3. 22 Feb 2012)
Nationwide awareness campaign for the 3rd National Rare Disease Week (Feb 22-29) and 5th World Rare Disease Day (Feb 29). Initiated by the Philippine Society for Orphan Disorders, Inc. and with the support various private and public agencies/organizations.
4. 22 Feb 2012)
The “Adopt-A-School Campaign” campaigns aims to encourage local volunteers to present the advocacy on rare diseases among high school students and faculty. The activity also aims to collect signatures in support of the Rare Disease Act of the Philippines among the events beneficiaries. This is a nationwide initiative by the Volunteer Youth Leaders for Health (VYLH) - Philippines. Visit VYLH website for more info.
5. 25 Feb 2012)
A preliminary workshop on basic counseling for representatives of various rare disease patient support group within the network of the Philippine Society for Orphan Disorders, Inc. Organized in partnership with Eduk, Inc., Sanghabi and Padayon SSEAYP 2004 (SSEAYPAA).
6. 3 Mar 2012)
Workshop on Managing Personal Finances (Part 2 of a series) for Parents of Patients with Rare Disease; in partnership with Zonta Club of Taguig-Fort Bonifacio Entrepreneurship Workshop could be a step in attaining the self- help initiatives thereby opening opportunities for economic gains. It is aimed at participants to open their minds to think of entrepreneurship as self development, improving the lives of the families through income augmentation; and to develop the entrepreneurial traits of industriousness, innovation and integrity. The workshop will imbibe to those who are not predisposed to entrepreneurship the entreprene...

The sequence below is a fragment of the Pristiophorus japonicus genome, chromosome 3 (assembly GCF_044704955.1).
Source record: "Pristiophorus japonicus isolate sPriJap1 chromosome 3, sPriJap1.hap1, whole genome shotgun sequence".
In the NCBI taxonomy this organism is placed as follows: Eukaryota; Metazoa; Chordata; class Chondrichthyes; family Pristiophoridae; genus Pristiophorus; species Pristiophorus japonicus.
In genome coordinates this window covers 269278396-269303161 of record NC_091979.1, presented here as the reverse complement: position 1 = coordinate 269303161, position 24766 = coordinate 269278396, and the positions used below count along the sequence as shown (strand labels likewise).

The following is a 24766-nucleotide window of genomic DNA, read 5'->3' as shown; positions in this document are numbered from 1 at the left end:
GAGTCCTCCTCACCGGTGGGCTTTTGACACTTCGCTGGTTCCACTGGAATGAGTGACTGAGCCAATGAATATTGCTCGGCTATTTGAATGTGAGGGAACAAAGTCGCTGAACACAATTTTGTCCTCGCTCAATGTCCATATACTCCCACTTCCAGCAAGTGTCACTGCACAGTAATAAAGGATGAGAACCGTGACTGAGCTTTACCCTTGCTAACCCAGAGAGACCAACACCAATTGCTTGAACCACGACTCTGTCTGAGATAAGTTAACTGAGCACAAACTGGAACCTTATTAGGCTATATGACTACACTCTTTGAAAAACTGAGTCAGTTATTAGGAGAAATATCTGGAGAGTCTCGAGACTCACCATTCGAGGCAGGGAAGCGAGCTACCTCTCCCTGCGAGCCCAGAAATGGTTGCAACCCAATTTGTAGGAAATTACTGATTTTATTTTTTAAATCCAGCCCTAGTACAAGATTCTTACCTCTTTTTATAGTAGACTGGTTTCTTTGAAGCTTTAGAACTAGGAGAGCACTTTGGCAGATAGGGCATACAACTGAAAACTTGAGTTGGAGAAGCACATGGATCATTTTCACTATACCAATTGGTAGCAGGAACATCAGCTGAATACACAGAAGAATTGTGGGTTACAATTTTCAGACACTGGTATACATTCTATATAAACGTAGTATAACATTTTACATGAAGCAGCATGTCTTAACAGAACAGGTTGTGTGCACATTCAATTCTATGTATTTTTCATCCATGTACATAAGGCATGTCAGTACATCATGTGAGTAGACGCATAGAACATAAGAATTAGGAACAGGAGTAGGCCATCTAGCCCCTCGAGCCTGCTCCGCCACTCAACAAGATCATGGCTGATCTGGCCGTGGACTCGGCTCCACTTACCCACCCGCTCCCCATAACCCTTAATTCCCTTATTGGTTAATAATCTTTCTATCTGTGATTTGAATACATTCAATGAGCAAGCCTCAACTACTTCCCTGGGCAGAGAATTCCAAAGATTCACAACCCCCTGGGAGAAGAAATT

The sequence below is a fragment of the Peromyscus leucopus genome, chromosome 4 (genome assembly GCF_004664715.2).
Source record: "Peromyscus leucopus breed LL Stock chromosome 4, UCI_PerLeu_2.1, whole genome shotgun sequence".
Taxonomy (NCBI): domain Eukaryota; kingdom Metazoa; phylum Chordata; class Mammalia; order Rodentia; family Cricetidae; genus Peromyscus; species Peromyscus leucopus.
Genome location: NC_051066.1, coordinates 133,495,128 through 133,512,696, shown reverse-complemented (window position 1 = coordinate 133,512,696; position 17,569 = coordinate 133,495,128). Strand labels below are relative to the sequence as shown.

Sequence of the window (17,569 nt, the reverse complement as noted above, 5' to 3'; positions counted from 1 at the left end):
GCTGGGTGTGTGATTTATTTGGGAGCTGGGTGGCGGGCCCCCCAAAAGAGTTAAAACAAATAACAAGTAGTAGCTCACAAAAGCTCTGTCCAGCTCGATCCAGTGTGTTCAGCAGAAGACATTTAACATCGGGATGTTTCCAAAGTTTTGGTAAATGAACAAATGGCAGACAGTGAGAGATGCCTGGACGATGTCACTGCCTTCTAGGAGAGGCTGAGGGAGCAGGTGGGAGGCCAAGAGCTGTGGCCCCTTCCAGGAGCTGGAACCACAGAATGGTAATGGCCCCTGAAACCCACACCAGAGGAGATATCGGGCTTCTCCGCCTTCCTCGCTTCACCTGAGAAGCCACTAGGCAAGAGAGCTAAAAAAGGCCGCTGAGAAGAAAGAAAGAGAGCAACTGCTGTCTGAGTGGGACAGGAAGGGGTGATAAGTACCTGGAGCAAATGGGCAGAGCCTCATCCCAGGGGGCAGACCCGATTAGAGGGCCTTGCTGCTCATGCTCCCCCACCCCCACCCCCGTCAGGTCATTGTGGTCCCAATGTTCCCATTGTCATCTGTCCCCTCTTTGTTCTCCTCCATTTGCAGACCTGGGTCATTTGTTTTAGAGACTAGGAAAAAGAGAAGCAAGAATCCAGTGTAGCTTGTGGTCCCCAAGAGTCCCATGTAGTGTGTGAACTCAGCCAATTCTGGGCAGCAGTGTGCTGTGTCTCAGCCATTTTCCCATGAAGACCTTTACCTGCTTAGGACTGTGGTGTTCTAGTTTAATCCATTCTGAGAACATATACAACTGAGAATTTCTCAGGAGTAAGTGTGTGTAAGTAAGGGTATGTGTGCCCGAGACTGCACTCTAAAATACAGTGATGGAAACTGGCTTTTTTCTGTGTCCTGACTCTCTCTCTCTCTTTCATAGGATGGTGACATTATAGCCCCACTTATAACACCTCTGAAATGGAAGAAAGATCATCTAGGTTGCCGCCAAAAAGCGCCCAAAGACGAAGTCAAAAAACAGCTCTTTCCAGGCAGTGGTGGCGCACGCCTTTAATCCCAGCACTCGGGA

7. 10 Mar 2012)
Worry-free day for Cornelia de Lange Syndrome and Moebius Syndrome patients and family members in partnership with PSOD's Victory Church network and friends
8. 17 Mar 2012)
Workshop on Savings and Investment (Part 3 of a series) for Parents of Patients with Rare Disease; in partnership with Zonta Club of Taguig-Fort Bonifacio Workshop on Savings and Investment Options is aimed at making the participants think resource optimization. A menu of options shall be discussed to make their money grow and work for them. The workshop will give the participants insights on the wise use of resources.
For more information about these activities, you may visit www.rarediseaseday.org.
With the concerted effort of government, non-government, private sector, and concerned individuals, the stigma attached to those afflicted with rare diseases will finally be erased as wider and deeper understanding, treatment, and support could finally develop from this national to international and cross-cultural effort of spreading awareness and conducting researches about these arcane diseases.